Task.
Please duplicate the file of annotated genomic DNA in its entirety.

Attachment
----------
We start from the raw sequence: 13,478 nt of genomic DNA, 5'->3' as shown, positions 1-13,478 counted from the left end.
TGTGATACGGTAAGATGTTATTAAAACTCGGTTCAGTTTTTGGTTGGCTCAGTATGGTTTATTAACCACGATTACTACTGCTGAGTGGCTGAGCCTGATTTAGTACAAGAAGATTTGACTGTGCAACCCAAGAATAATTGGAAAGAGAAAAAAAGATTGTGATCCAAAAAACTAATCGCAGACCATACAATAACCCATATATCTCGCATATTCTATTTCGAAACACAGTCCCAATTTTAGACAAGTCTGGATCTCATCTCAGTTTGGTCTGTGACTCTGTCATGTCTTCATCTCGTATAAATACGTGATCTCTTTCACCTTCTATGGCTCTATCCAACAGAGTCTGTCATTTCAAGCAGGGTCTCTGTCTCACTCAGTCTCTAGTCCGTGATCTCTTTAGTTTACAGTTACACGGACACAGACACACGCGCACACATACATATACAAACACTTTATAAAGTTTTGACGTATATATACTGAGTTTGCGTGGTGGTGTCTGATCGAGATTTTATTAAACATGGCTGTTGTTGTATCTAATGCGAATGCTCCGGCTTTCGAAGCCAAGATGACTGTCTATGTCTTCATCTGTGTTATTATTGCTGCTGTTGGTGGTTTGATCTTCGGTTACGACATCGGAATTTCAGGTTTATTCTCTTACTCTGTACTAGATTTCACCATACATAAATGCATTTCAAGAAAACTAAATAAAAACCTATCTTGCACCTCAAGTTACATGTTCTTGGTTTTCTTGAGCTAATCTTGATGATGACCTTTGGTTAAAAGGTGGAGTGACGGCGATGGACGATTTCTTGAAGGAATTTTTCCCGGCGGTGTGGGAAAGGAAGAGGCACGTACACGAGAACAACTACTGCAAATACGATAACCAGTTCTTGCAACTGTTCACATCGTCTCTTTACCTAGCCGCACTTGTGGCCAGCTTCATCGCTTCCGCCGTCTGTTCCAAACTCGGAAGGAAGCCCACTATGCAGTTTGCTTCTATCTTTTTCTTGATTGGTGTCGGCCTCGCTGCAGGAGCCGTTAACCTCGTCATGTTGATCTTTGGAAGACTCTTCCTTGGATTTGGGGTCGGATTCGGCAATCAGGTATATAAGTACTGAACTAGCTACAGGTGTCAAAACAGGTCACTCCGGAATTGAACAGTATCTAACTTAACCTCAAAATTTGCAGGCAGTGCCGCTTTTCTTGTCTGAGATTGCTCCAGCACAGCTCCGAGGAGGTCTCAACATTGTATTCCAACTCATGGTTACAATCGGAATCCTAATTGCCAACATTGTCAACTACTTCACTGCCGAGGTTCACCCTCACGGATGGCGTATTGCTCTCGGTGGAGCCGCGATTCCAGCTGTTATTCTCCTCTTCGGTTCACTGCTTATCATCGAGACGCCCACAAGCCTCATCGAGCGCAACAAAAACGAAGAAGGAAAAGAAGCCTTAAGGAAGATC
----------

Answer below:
We start from the raw sequence: 13,478 nt of genomic DNA, 5'->3' as shown, positions 1-13,478 counted from the left end.
TGTGATACGGTAAGATGTTATTAAAACTCGGTTCAGTTTTTGGTTGGCTCAGTATGGTTTATTAACCACGATTACTACTGCTGAGTGGCTGAGCCTGATTTAGTACAAGAAGATTTGACTGTGCAACCCAAGAATAATTGGAAAGAGAAAAAAAGATTGTGATCCAAAAAACTAATCGCAGACCATACAATAACCCATATATCTCGCATATTCTATTTCGAAACACAGTCCCAATTTTAGACAAGTCTGGATCTCATCTCAGTTTGGTCTGTGACTCTGTCATGTCTTCATCTCGTATAAATACGTGATCTCTTTCACCTTCTATGGCTCTATCCAACAGAGTCTGTCATTTCAAGCAGGGTCTCTGTCTCACTCAGTCTCTAGTCCGTGATCTCTTTAGTTTACAGTTACACGGACACAGACACACGCGCACACATACATATACAAACACTTTATAAAGTTTTGACGTATATATACTGAGTTTGCGTGGTGGTGTCTGATCGAGATTTTATTAAACATGGCTGTTGTTGTATCTAATGCGAATGCTCCGGCTTTCGAAGCCAAGATGACTGTCTATGTCTTCATCTGTGTTATTATTGCTGCTGTTGGTGGTTTGATCTTCGGTTACGACATCGGAATTTCAGGTTTATTCTCTTACTCTGTACTAGATTTCACCATACATAAATGCATTTCAAGAAAACTAAATAAAAACCTATCTTGCACCTCAAGTTACATGTTCTTGGTTTTCTTGAGCTAATCTTGATGATGACCTTTGGTTAAAAGGTGGAGTGACGGCGATGGACGATTTCTTGAAGGAATTTTTCCCGGCGGTGTGGGAAAGGAAGAGGCACGTACACGAGAACAACTACTGCAAATACGATAACCAGTTCTTGCAACTGTTCACATCGTCTCTTTACCTAGCCGCACTTGTGGCCAGCTTCATCGCTTCCGCCGTCTGTTCCAAACTCGGAAGGAAGCCCACTATGCAGTTTGCTTCTATCTTTTTCTTGATTGGTGTCGGCCTCGCTGCAGGAGCCGTTAACCTCGTCATGTTGATCTTTGGAAGACTCTTCCTTGGATTTGGGGTCGGATTCGGCAATCAGGTATATAAGTACTGAACTAGCTACAGGTGTCAAAACAGGTCACTCCGGAATTGAACAGTATCTAACTTAACCTCAAAATTTGCAGGCAGTGCCGCTTTTCTTGTCTGAGATTGCTCCAGCACAGCTCCGAGGAGGTCTCAACATTGTATTCCAACTCATGGTTACAATCGGAATCCTAATTGCCAACATTGTCAACTACTTCACTGCCGAGGTTCACCCTCACGGATGGCGTATTGCTCTCGGTGGAGCCGCGATTCCAGCTGTTATTCTCCTCTTCGGTTCACTGCTTATCATCGAGACGCCCACAAGCCTCATCGAGCGCAACAAAAACGAAGAAGGAAAAGAAGCCTTAAGGAAGATC